There sure are some interesting Advent hashtags making the rounds! #OccupyAdvent is my favorite, though. I’ve been watching it the whole season, and they’ve kept a strong steady presence going pretty much the entire time. Very impressive.
#OccupyAdvent was born on Twitter. Really! It took life in one of the weekly Church Social Media (#CHSOCM) charts at the peak of the Occupy Wall Street movement, and explored the concept of how to use the same kind of energy of placing the “Holy Dollar” in its more proper secular context at the same time placing the period immediately preceding Christmas in is historic spiritual context.
Because the concept came from an existing community, it began with a substantial amount of power that many such initiatives don’t have immediately. It shows, it really really shows. I could spend days exploring #OccupyAdvent in social media, and only touch the tip of the iceberg. It could be a full time job exploring what they’ve done in less than two months. That is the power of a community that is committed to a shared mission and message. Let’s start with them on Twitter.
I first noticed them in my regular Twitter stream, rattled my brains a bit, and said, “I thought I saw a puddy-tat!? Uh, what was that?” I did a search for the hashtag. You’ll notice that this hashtag search has an enormous amount of variety in the voices speaking. It is also moving at a fairly high rate of speed. This is a hashtag that has taken on it’s own life. Many voices, speaking often, lots of retweets, lots of comments, some conversation, repeated themes and threads. All very dynamic. I also noticed in the stream of the search that the hashtag also has its own Twitter account. Sometimes when a hashtag group does that, the account is most a bot that captures and repeats tweets from the hashtag. Not this one. It is clearly and obviously a real person.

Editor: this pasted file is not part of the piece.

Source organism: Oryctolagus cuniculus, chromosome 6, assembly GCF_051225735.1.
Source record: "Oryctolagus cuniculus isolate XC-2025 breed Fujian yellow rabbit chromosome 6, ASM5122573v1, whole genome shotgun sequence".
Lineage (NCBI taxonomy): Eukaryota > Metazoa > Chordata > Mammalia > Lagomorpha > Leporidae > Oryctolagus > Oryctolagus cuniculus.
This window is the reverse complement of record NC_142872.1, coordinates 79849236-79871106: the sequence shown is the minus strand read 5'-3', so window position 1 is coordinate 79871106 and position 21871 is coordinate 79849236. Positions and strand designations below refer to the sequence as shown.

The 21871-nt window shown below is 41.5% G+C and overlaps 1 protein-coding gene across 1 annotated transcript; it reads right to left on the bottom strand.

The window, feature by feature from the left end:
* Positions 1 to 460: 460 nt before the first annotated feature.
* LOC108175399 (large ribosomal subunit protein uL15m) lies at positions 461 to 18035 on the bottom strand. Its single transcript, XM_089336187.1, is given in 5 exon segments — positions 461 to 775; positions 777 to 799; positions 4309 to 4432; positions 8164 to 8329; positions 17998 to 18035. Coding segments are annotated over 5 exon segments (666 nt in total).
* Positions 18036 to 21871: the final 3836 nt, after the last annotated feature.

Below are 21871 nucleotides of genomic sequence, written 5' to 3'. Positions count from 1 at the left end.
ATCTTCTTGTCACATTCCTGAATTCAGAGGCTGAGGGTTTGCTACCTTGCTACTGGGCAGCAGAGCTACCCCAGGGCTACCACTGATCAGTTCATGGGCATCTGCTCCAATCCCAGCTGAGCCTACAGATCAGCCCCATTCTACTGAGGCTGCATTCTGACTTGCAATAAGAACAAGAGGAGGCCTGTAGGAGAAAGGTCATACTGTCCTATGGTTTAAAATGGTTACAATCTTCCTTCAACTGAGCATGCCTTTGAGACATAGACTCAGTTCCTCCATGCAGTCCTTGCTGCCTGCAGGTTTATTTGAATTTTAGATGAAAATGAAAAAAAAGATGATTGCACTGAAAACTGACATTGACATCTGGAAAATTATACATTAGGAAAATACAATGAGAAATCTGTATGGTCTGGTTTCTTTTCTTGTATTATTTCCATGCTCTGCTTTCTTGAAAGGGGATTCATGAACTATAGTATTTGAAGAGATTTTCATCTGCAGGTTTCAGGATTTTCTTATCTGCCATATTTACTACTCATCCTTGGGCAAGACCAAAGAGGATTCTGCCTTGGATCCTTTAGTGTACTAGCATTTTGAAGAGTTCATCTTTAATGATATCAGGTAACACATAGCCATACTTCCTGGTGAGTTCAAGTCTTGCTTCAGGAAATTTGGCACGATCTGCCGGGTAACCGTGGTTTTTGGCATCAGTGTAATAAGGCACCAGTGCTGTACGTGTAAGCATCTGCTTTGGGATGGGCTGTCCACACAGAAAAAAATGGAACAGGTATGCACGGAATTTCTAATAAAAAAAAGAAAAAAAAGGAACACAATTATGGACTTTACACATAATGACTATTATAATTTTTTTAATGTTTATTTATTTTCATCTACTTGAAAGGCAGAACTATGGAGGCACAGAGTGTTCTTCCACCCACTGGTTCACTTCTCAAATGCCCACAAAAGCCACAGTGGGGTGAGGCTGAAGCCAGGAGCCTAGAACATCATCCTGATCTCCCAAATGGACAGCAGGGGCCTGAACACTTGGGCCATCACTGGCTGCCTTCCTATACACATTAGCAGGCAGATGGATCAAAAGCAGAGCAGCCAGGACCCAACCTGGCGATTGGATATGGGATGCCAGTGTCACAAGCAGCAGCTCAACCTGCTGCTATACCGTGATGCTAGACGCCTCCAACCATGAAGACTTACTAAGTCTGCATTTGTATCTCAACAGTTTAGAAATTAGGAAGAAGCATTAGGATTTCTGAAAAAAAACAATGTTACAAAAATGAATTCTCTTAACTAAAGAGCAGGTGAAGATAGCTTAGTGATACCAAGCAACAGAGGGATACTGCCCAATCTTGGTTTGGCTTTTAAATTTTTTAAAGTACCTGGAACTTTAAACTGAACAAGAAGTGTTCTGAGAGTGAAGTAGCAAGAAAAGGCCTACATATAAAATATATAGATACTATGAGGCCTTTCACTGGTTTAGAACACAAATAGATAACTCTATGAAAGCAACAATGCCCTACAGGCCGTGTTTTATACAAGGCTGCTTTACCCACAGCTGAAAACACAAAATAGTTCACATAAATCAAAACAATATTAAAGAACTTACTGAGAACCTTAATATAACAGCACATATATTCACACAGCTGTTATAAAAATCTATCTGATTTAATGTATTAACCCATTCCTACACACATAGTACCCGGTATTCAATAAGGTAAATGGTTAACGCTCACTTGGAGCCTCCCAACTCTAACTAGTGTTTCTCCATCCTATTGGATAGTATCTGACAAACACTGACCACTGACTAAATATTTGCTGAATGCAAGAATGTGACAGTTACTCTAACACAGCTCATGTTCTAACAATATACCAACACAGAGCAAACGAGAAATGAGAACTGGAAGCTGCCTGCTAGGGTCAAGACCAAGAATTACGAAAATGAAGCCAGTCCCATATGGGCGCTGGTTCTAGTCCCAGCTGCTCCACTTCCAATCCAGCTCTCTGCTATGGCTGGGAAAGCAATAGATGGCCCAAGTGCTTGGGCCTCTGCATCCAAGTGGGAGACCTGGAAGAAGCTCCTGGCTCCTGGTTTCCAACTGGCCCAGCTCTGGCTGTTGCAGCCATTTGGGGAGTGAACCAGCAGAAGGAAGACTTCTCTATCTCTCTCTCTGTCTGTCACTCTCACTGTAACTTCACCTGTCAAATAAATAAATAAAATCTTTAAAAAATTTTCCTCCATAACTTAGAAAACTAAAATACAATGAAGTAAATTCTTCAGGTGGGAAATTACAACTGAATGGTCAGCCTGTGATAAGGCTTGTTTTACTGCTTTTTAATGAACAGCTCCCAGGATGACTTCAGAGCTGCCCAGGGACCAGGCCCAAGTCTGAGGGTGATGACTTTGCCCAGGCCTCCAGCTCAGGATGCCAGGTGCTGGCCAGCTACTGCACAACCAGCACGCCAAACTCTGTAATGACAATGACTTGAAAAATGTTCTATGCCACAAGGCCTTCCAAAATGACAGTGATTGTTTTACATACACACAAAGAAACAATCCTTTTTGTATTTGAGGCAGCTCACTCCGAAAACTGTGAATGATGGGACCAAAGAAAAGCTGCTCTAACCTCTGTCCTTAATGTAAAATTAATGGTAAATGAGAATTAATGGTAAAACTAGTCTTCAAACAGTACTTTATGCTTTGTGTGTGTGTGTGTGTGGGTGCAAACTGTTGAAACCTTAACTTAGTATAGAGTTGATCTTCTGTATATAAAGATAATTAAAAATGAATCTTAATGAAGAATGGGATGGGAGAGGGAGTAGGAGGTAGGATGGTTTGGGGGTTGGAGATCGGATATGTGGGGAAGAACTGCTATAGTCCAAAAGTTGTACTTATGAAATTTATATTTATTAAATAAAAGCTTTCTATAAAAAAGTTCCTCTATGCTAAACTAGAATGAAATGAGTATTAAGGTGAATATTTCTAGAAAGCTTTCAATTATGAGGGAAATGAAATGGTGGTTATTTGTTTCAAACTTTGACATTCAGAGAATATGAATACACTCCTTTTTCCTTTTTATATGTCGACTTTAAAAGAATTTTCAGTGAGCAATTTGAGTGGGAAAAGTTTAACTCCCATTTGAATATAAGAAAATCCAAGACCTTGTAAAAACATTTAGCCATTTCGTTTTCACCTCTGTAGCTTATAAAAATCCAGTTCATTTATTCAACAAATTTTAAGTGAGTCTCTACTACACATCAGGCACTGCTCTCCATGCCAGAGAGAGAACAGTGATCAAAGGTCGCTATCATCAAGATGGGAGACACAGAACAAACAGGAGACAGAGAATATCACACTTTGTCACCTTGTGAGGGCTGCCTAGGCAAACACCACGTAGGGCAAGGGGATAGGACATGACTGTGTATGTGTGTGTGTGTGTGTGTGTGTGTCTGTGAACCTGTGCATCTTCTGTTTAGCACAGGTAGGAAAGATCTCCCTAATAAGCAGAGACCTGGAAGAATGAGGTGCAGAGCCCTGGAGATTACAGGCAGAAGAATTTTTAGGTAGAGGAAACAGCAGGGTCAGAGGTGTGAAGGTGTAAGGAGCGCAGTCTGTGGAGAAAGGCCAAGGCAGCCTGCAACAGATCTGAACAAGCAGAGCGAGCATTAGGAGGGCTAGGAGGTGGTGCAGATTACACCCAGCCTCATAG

The #OccupyAdvent Twitter account points to the OccupyAdvent Facebook page.
The Facebook page looks a lot like the Twitter search stream, with many voices, fairly quick turnaround in the conversation, comments on comments. This is what engagement looks like. I’ve never seen this level of engagement so quickly on a new page unless it had to do with a timely and emerging crisis like the Japan Tsunami earlier this year.
The Facebook page had a post to the blog for #OccupyAdvent.
I must admit a special fondness for today’s blogpost there, the clever reference to a popular description of Santa Claus as actually originating in the Psalms. A powerful and insightful turn of a phrase. Nice also to see that the community includes graphic design and artistic skills. These two screenshots were taken a couple weeks apart, and you can see how the design has changed over time. The blog also does a nice job of including a description of their history, origins, the prime people behind the movement, and so forth.
The Facebook page also pointed to the QR code being used by the movement.
Not just any QR code, either, but one that again shows the creativity of the community by making the QR code look like an Advent candle. The movement has someone else who did a lovely blogpost providing ideas for ways to use the QR code.
If you take a look, pretty quickly you can see there are LOTS of people blogging about this in their own various online spaces. These range from the expected voices of the organizers to just regular folk, both ministers and parishioners, who believe in the movement or have something valid to contribute.
Did you notice that the last screenshot is of an article from the National Catholic Reporter?
Occupy Advent and the Vatican: A revolution of hope: http://ncronline.org/news/justice/occupy-advent-and-vatican-revolution-hope
That one actually isn’t about the OccupyAdvent movement, and seems to be unaware of the the movement, but expresses many similar points of view to what inspired the movement. He isn’t there only one either — there are many voices examining similarities of the Occupy movement and the original purposes of Advent.
If you do a web search for #OccupyAdvent, altogether and not as two separate words, you’ll see literally thousands of hits for this. If you accept it as two words you’ll find, of course, millions, but many of those will turn out to actually be unrelated.
Still, I’m pretty impressed for a new your movement to have this kind of activity so quickly. Lots of lessons to learn from watching the OccupyAdvent movement! I was delighted to find that someone had even made a Storify to try to tell the story behind OccupyAdvent.
I wonder what else I would find if I had the time to look. Very very impressive.